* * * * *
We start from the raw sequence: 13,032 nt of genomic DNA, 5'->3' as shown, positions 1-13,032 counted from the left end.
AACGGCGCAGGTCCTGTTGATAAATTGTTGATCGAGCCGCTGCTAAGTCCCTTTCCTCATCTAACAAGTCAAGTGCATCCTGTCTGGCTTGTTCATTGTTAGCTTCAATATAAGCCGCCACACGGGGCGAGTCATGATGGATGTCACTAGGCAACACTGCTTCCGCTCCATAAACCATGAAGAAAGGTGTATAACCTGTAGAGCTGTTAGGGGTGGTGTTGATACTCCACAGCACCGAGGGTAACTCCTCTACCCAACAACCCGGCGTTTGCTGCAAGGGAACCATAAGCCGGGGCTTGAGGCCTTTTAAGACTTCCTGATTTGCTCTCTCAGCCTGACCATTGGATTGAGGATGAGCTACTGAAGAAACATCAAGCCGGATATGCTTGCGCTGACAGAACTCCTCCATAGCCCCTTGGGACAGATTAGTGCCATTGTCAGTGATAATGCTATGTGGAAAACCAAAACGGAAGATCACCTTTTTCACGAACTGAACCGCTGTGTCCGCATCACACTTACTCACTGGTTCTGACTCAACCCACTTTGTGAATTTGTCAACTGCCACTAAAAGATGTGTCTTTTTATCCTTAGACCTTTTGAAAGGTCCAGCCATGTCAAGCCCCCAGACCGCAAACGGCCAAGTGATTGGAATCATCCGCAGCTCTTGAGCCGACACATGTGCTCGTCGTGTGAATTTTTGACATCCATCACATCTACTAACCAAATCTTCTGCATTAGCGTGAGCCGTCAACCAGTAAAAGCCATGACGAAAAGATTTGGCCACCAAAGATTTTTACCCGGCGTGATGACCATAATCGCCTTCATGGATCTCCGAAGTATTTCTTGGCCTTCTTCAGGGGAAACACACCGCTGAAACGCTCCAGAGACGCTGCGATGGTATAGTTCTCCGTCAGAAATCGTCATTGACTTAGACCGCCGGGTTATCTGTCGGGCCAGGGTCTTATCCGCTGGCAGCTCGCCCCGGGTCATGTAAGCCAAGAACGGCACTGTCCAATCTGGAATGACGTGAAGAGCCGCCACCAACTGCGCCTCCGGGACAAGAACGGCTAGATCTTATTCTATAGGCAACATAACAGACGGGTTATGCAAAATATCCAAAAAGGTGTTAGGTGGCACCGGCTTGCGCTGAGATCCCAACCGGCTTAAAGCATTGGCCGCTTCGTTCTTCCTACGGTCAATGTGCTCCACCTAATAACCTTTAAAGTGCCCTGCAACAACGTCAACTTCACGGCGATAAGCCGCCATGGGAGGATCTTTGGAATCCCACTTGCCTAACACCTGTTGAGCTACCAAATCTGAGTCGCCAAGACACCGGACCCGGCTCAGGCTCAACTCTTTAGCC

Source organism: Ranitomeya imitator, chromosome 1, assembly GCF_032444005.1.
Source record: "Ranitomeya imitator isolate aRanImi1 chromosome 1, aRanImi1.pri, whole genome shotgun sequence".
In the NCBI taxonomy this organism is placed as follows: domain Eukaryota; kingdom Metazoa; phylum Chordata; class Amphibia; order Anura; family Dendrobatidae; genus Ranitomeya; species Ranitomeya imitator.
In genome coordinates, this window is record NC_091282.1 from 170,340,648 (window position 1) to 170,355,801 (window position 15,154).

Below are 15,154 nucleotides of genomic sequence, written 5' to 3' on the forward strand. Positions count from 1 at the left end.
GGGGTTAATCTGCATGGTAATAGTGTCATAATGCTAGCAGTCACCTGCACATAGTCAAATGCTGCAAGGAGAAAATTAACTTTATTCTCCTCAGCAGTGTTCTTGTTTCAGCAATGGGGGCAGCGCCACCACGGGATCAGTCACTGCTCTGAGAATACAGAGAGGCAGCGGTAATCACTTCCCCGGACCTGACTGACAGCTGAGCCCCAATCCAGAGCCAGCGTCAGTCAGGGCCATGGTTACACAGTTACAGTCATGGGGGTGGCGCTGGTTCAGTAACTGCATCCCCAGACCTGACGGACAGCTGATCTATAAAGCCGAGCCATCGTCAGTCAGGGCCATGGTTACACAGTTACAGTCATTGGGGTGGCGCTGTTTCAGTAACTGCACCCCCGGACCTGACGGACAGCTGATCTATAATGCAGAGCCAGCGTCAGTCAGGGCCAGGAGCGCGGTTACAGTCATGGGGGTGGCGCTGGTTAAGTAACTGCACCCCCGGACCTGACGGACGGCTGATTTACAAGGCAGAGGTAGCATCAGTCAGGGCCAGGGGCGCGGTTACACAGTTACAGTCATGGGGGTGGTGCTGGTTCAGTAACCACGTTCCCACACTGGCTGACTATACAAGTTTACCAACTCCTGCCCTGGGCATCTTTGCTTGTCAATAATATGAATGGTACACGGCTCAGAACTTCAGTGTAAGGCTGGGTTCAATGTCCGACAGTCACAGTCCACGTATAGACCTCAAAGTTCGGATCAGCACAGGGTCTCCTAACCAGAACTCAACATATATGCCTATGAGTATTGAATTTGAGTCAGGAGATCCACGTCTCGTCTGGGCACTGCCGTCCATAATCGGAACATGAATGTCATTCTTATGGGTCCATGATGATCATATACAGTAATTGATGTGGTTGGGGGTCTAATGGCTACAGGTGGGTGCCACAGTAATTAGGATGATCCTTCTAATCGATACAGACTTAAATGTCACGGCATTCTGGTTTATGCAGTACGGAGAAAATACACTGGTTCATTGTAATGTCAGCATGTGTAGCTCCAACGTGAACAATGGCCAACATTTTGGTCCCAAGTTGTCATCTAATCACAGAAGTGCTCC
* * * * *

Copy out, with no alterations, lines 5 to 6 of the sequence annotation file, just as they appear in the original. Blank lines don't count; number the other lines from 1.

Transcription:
In the NCBI taxonomy this organism is placed as follows: domain Eukaryota; kingdom Metazoa; phylum Chordata; class Amphibia; order Anura; family Dendrobatidae; genus Ranitomeya; species Ranitomeya imitator.
In genome coordinates, this window is record NC_091282.1 from 170,340,648 (window position 1) to 170,355,801 (window position 15,154).